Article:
4 min read
A HIP Conversation With Dr. George Kuh
By: Dustin Ramsdell on Sep 17, 2019 7:50:51 AM
High-Impact Practices (HIPs) are a catalyst that can accelerate student learning and development. They allow ordinary experiences to deepen their effects, and make a student’s time in college that much more meaningful. It’s something that I’ve written about before and have a lot of admiration for. HIPs make the outcomes we know are important for students to achieve, that much more apparent and measurable.
All of this is why I was so excited and privileged to get the opportunity to have a brief conversation with Dr. George Kuh, who is credited with founding some of the most important tools and frameworks higher education professionals use today. We talked about a lot, and I’m very grateful to be able to share some highlights with you all here.
Dustin Ramsdell: How did you come to found the National Survey of Student Engagement (NSSE)?
George Kuh: I was invited to get involved in something that eventually became NSSE. We had a tool at Indiana called the College Student Experience Questionnaire (CSEQ), which was developed by a colleague who was at UCLA, and he bequeathed it to me back in the early 90s. Two thirds of the questions for the NSSE came from CSEQ. What pushed NSSE into the national conversation back in the 1990s was the overemphasis on college rankings from places like US News and World Report. People in business knew nothing about undergraduate education, it was all about what institutions had— number of books, faculty with PhDs, SAT scores… It was all about these inputs and nothing about what actually happened. Pew Charitable Trusts convened some people to figure out an antidote and change the conversation. The survey would go directly to students about how they were spending their time. Most institutions had no clue about this stuff. We rolled out the first survey in 2000, and I did that project for around eight years formally. We ended up developing more surveys too— one for faculty, one for beginning college students, one for law students. It has become one of the biggest ongoing operations in American higher education.
DR: Tell me a little bit about what you’re working on now.
GK: I’m still working on all those things that were started around 20 years ago. For example, NSSE that we created back at the center I founded at Indiana University, the Center for Post Secondary Research. I’ve also still been involved with the National Institute for Learning Outcomes Assessment, which is based at the University of Illinois where we founded it back in 2007. I’m continuing to consult and speak on occasion as well.
DR: What do you believe are the greatest challenges that higher ed is currently facing?
GK: Credibility, cost, and completion. College costs have outstripped inflation for decades now. Completion has been a perennial problem— around 30% of students have dropped out by their third year and some institutions are lucky to have 50-60% six year graduation rates. If a student takes out debt, then doesn’t finish, there is a lot of suspicion out there. This was also fueled by the Great Recession, where students went to college, they got debt, and they didn’t get the kind of job they wanted. Also, are students leaving college with the kinds of skills that will enable them to make their way? This is where HIPs come in. The more experience students get with things for which they’re not prepared but they can learn from others, they develop resiliency and self-mediating skills.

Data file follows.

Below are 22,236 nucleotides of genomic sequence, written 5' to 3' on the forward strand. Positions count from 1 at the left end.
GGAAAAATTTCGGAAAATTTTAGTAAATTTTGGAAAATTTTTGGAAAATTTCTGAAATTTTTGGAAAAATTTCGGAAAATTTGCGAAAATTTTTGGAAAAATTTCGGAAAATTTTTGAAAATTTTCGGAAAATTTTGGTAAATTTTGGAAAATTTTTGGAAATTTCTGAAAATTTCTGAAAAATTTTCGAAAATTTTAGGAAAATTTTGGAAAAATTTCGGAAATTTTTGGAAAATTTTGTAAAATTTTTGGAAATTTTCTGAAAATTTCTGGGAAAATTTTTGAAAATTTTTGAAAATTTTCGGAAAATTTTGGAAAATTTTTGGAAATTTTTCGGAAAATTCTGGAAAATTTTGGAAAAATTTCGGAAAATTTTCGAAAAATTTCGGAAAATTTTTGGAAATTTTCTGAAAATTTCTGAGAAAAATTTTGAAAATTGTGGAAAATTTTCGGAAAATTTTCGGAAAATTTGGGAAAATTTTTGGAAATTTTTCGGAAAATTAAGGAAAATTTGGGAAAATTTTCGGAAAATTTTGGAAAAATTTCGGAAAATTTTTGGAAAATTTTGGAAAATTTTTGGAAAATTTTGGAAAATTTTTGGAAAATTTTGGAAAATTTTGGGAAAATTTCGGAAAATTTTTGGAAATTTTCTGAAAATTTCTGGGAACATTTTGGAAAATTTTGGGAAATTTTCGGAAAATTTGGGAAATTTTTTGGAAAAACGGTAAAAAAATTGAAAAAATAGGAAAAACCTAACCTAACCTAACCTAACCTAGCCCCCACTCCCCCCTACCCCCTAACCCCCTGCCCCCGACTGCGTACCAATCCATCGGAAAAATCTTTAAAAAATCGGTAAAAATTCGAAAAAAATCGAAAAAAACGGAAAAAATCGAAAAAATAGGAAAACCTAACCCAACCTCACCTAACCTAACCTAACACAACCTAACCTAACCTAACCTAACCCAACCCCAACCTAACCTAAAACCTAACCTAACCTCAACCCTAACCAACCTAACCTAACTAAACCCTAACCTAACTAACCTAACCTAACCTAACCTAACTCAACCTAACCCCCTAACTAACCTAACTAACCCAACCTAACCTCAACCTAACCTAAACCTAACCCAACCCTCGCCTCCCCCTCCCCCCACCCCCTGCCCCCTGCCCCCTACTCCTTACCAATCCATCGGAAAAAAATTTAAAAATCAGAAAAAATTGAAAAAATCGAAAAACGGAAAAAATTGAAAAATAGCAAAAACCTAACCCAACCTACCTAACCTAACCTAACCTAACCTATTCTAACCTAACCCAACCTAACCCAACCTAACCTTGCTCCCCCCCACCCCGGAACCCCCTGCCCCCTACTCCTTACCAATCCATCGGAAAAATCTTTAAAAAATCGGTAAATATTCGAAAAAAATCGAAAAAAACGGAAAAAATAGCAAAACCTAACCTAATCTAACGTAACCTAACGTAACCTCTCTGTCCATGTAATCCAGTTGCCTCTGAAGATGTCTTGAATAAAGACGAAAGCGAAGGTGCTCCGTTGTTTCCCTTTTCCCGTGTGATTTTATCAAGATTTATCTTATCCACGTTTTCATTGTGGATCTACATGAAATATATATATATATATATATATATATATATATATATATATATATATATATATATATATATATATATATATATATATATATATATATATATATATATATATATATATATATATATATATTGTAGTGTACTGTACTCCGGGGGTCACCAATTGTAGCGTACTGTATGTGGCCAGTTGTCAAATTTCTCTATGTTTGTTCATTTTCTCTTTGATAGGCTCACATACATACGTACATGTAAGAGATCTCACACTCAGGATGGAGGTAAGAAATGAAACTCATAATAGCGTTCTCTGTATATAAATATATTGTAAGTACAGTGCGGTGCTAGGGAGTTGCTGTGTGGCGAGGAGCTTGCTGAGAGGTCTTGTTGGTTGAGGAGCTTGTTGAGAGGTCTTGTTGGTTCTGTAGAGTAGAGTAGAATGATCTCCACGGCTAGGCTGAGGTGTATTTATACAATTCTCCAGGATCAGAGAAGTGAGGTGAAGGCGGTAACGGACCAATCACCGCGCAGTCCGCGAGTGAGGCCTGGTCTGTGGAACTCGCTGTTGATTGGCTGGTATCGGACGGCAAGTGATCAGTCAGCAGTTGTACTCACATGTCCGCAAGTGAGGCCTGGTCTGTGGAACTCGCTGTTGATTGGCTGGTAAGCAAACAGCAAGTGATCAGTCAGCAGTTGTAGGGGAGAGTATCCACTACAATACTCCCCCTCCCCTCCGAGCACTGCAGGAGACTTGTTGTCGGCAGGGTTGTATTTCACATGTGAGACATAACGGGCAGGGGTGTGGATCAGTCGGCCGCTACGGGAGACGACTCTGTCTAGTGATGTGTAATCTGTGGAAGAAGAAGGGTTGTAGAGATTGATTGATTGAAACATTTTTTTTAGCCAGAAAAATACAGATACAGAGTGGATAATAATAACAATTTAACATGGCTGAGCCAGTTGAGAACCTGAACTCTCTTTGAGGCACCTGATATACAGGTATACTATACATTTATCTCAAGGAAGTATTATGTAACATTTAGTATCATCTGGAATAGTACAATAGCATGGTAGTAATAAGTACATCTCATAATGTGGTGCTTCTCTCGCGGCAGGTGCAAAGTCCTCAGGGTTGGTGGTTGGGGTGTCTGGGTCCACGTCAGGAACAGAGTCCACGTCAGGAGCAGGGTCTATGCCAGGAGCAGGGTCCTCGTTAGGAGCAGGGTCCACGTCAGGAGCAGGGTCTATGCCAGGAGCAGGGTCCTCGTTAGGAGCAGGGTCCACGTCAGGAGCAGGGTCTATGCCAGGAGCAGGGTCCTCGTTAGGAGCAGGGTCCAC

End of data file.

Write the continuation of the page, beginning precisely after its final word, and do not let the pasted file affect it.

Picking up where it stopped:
DR: Do you feel like there are common misconceptions about High-Impact Practices?
GK: It’s not only the activity, it’s the extent to which students are asked to think about what’s happening to them, how well designed it is, how often they get feedback, the quality of that feedback, and how often they interact with their peers around the experience they’re having. For example, just because a student has had a service learning experience, it doesn’t make it a High-Impact Practice. Or that simply because a student does research with a faculty, they’re going to benefit in this unusually positive way. They might, they might not. The problem comes when the student really doesn’t interact in any kind of substantive way with somebody from the campus or with their supervisor. That’s when the students don’t get nearly as much out of the experience.
DR: What would it take to make peer tutoring a High-Impact Practice?
GK: You don’t just turn a peer tutor loose without training them or setting expectations for their work. That’s going to rise to the level of a significant investment over an extended period of time. So it’s got to be enough effort extended for the benefits to accrue and then there needs to be some substantive interaction with others. Somebody in the tutoring center needs to be monitoring the work of the peer tutor and providing feedback so that the tutor’s work improves over time. The peer tutor can then articulate what it is they do, why it is they do it that way, how they know they’re doing it well enough, etc. So this develops a kind of self-regulated understanding of how well I’m performing with these different circumstances and different groups of students. We would call that demonstrating competence publicly, and then there needs to be a kind of scaffolding from supervisors putting questions forward so that peer tutors themselves can grapple with their own work in a way that they hadn’t thought about it before.
Note: This conversation has been edited for brevity and clarity.
We covered a lot of great points and I know this helped inspire me to continue committing to my work with students. I hope that you took something away to reflect on and take action with. I know I did!
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